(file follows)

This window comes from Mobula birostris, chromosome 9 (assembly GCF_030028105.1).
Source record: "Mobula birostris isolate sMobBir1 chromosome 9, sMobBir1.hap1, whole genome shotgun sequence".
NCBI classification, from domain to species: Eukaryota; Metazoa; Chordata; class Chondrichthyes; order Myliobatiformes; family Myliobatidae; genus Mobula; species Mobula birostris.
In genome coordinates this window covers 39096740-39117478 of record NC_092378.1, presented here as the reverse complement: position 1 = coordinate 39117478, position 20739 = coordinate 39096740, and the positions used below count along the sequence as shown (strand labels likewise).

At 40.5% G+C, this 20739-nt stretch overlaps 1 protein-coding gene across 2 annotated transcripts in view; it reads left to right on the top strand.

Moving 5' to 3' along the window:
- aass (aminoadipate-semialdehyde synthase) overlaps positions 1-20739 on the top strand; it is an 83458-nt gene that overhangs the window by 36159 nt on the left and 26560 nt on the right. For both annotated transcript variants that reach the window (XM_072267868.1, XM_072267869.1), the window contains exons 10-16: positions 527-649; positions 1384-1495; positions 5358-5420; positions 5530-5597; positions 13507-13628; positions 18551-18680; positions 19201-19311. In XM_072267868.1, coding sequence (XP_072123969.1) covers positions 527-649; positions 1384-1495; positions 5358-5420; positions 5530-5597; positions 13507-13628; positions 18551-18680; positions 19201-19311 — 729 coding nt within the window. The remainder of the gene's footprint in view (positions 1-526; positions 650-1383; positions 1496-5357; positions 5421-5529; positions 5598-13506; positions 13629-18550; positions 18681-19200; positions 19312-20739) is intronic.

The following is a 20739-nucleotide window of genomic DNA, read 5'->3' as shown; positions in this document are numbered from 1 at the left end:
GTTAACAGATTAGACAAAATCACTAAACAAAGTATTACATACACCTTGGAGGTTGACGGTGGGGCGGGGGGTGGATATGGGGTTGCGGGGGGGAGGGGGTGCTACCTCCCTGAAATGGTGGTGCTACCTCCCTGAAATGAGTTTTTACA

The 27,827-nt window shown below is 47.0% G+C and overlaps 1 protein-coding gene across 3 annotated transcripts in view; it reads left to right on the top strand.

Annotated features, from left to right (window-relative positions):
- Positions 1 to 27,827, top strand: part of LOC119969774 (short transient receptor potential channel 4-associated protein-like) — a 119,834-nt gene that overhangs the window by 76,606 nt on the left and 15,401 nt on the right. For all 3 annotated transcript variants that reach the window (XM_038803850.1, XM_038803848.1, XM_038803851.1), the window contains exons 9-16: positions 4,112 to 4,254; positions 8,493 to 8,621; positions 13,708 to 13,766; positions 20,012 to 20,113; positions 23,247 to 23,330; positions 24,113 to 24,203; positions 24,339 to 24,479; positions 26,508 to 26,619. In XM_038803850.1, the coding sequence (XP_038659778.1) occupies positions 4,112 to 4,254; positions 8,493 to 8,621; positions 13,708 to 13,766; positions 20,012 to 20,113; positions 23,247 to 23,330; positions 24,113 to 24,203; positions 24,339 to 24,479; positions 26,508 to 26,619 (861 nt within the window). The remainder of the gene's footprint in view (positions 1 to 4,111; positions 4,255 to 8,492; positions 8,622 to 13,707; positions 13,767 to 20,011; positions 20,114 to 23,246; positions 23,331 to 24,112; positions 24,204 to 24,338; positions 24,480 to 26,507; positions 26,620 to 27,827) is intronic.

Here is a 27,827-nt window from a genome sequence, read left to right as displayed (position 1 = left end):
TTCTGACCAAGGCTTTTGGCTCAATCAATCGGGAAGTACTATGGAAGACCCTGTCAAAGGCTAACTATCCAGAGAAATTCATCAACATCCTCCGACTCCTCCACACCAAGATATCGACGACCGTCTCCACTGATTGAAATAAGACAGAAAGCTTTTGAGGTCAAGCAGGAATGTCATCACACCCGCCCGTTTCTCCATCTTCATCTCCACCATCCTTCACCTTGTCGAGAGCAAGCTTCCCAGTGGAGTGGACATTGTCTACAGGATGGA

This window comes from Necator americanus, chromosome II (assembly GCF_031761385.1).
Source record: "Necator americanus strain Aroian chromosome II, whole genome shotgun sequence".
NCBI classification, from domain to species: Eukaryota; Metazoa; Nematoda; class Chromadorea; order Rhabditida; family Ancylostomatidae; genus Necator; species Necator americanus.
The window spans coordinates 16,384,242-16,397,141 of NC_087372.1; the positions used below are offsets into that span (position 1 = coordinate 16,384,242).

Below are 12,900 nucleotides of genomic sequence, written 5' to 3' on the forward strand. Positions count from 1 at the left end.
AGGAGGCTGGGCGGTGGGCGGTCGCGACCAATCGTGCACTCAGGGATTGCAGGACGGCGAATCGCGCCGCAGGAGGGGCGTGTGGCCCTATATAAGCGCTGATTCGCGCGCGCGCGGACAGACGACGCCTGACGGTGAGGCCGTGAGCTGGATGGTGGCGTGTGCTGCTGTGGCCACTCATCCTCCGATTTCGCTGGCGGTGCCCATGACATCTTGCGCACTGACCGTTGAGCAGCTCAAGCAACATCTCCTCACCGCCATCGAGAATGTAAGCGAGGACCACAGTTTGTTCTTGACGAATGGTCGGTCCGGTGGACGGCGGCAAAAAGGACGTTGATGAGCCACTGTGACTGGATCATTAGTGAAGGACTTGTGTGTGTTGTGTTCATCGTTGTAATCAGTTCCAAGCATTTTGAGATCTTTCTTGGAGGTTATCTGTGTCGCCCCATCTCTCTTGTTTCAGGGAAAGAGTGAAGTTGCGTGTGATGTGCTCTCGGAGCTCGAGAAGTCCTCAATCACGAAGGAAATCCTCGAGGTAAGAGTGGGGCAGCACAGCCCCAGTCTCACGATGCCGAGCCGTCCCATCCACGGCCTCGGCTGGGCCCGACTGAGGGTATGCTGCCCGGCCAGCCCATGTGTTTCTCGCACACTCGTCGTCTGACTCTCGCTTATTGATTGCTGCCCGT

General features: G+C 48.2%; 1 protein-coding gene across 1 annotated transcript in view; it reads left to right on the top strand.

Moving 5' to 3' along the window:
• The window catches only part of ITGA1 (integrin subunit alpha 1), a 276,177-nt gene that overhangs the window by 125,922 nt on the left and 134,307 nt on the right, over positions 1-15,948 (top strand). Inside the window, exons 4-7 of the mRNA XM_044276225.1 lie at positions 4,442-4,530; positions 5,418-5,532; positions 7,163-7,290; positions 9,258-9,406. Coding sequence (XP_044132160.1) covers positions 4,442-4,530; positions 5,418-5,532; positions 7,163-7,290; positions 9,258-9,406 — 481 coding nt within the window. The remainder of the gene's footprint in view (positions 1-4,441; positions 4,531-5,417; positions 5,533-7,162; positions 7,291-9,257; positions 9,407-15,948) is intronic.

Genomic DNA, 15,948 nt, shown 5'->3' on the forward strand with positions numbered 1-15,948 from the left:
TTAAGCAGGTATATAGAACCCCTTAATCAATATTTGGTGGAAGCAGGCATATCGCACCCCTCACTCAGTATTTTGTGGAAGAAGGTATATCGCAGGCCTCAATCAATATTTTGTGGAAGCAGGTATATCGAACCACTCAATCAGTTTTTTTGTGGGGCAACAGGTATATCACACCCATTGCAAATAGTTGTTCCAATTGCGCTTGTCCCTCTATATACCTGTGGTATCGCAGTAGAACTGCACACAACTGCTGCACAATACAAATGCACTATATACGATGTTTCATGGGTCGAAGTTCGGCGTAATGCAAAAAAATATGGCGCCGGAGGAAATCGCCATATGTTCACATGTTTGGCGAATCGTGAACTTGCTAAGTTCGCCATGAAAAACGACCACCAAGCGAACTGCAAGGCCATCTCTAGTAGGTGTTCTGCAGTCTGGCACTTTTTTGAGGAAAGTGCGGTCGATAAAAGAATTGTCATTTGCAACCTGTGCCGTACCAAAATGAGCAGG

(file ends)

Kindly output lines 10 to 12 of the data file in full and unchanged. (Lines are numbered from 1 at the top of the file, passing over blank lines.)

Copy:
The 27,827-nt window shown below is 47.0% G+C and overlaps 1 protein-coding gene across 3 annotated transcripts in view; it reads left to right on the top strand.

Annotated features, from left to right (window-relative positions):
- Positions 1 to 27,827, top strand: part of LOC119969774 (short transient receptor potential channel 4-associated protein-like) — a 119,834-nt gene that overhangs the window by 76,606 nt on the left and 15,401 nt on the right. For all 3 annotated transcript variants that reach the window (XM_038803850.1, XM_038803848.1, XM_038803851.1), the window contains exons 9-16: positions 4,112 to 4,254; positions 8,493 to 8,621; positions 13,708 to 13,766; positions 20,012 to 20,113; positions 23,247 to 23,330; positions 24,113 to 24,203; positions 24,339 to 24,479; positions 26,508 to 26,619. In XM_038803850.1, the coding sequence (XP_038659778.1) occupies positions 4,112 to 4,254; positions 8,493 to 8,621; positions 13,708 to 13,766; positions 20,012 to 20,113; positions 23,247 to 23,330; positions 24,113 to 24,203; positions 24,339 to 24,479; positions 26,508 to 26,619 (861 nt within the window). The remainder of the gene's footprint in view (positions 1 to 4,111; positions 4,255 to 8,492; positions 8,622 to 13,707; positions 13,767 to 20,011; positions 20,114 to 23,246; positions 23,331 to 24,112; positions 24,204 to 24,338; positions 24,480 to 26,507; positions 26,620 to 27,827) is intronic.